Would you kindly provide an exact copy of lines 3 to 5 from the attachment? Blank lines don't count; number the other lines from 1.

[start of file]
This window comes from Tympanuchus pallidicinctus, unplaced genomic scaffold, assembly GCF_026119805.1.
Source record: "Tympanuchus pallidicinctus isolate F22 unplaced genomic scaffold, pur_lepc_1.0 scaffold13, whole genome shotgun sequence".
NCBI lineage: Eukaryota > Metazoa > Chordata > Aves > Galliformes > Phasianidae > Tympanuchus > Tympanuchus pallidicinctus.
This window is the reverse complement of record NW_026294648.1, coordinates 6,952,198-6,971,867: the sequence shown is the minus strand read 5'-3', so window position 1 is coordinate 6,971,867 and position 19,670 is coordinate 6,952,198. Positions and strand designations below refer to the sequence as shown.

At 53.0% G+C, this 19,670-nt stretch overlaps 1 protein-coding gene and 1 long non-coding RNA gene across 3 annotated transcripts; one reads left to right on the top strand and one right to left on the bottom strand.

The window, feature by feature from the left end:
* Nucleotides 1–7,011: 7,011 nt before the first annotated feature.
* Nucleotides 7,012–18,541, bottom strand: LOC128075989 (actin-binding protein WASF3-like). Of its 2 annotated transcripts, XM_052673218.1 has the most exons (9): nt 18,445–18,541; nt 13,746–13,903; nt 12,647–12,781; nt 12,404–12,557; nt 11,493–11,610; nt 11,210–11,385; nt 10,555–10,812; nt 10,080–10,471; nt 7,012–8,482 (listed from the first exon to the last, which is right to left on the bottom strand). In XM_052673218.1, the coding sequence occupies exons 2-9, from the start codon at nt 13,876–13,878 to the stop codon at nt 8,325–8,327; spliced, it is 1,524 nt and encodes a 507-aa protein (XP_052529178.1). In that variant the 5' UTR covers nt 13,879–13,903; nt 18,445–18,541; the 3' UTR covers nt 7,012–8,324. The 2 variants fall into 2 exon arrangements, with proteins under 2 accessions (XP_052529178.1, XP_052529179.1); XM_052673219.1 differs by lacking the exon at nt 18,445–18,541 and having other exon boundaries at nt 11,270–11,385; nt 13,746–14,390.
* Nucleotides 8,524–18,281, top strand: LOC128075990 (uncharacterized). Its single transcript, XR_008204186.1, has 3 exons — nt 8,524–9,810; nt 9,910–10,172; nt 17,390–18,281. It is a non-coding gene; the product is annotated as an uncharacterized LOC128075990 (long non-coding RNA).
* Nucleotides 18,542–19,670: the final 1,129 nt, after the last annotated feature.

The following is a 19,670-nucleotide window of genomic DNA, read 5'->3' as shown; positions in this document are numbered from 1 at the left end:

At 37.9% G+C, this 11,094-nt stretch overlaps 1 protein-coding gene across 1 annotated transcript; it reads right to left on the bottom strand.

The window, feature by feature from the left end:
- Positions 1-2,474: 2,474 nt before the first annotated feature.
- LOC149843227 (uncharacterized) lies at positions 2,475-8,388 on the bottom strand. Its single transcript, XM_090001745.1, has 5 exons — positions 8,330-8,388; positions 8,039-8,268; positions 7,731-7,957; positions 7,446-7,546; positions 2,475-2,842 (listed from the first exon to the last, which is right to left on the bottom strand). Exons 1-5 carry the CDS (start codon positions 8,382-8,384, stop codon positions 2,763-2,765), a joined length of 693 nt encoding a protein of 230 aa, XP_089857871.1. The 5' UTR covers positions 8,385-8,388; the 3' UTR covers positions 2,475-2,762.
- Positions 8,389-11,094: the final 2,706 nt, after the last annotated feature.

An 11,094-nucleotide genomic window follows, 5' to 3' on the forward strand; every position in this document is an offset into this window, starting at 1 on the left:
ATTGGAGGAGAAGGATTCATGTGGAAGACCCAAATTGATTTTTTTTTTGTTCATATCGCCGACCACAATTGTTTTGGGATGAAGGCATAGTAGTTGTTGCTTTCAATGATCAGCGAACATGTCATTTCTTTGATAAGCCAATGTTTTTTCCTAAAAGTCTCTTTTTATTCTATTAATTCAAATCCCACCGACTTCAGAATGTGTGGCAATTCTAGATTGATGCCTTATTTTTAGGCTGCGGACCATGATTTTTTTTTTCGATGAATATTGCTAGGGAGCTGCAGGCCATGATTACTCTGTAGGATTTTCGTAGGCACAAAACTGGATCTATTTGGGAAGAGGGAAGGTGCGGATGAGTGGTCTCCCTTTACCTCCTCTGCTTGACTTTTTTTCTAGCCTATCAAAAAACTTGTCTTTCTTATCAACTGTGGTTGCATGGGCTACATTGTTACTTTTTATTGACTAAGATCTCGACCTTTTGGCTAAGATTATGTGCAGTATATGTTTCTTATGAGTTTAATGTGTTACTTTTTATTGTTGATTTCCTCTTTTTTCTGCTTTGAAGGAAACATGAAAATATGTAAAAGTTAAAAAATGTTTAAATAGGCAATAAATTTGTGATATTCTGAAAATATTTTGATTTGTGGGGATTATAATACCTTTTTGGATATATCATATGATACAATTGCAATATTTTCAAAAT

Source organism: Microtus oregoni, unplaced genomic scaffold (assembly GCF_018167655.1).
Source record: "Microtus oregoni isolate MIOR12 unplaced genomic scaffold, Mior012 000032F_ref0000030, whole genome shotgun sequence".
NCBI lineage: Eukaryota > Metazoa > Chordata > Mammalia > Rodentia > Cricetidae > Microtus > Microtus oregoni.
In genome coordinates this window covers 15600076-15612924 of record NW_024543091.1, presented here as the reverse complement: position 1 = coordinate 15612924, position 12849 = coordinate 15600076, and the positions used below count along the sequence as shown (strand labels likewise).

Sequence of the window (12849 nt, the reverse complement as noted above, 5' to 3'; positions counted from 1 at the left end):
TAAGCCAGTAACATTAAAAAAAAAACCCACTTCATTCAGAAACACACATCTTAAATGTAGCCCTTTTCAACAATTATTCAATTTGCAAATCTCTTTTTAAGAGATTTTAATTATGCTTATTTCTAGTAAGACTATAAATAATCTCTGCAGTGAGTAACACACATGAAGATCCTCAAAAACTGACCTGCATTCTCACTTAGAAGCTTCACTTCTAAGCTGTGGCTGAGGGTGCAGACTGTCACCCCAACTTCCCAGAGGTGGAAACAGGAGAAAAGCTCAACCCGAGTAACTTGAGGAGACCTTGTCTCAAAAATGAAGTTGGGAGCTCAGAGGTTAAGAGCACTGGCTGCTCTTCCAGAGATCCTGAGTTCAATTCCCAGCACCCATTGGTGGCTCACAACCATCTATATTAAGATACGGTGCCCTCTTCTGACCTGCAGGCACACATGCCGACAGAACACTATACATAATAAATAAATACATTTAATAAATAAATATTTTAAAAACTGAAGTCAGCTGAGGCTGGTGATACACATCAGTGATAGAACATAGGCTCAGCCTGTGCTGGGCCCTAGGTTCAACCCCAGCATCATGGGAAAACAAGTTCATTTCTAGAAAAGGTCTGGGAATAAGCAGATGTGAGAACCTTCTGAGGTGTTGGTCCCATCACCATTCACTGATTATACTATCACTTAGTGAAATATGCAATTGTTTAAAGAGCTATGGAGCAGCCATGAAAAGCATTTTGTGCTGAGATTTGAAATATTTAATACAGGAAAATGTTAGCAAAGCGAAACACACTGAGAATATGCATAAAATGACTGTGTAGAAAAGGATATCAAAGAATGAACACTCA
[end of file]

NCBI lineage: Eukaryota > Metazoa > Chordata > Aves > Galliformes > Phasianidae > Tympanuchus > Tympanuchus pallidicinctus.
This window is the reverse complement of record NW_026294648.1, coordinates 6,952,198-6,971,867: the sequence shown is the minus strand read 5'-3', so window position 1 is coordinate 6,971,867 and position 19,670 is coordinate 6,952,198. Positions and strand designations below refer to the sequence as shown.

At 53.0% G+C, this 19,670-nt stretch overlaps 1 protein-coding gene and 1 long non-coding RNA gene across 3 annotated transcripts; one reads left to right on the top strand and one right to left on the bottom strand.